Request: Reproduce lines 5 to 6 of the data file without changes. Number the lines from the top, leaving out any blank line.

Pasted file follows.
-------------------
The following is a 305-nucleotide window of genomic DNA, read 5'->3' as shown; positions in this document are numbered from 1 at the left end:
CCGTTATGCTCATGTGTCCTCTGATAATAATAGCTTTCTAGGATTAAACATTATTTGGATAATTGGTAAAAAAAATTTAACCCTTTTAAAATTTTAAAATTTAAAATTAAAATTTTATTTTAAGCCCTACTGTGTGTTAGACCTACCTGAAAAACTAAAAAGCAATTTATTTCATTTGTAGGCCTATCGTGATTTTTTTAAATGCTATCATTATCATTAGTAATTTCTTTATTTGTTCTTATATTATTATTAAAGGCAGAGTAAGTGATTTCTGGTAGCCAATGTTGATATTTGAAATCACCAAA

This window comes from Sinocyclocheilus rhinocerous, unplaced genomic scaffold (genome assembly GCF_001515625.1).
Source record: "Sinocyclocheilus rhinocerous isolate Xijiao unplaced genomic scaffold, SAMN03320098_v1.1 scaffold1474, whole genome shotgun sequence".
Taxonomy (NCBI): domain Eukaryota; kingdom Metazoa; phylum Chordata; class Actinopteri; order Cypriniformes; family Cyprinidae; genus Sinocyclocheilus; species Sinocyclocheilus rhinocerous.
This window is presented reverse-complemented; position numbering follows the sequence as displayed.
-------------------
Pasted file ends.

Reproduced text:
Taxonomy (NCBI): domain Eukaryota; kingdom Metazoa; phylum Chordata; class Actinopteri; order Cypriniformes; family Cyprinidae; genus Sinocyclocheilus; species Sinocyclocheilus rhinocerous.
This window is presented reverse-complemented; position numbering follows the sequence as displayed.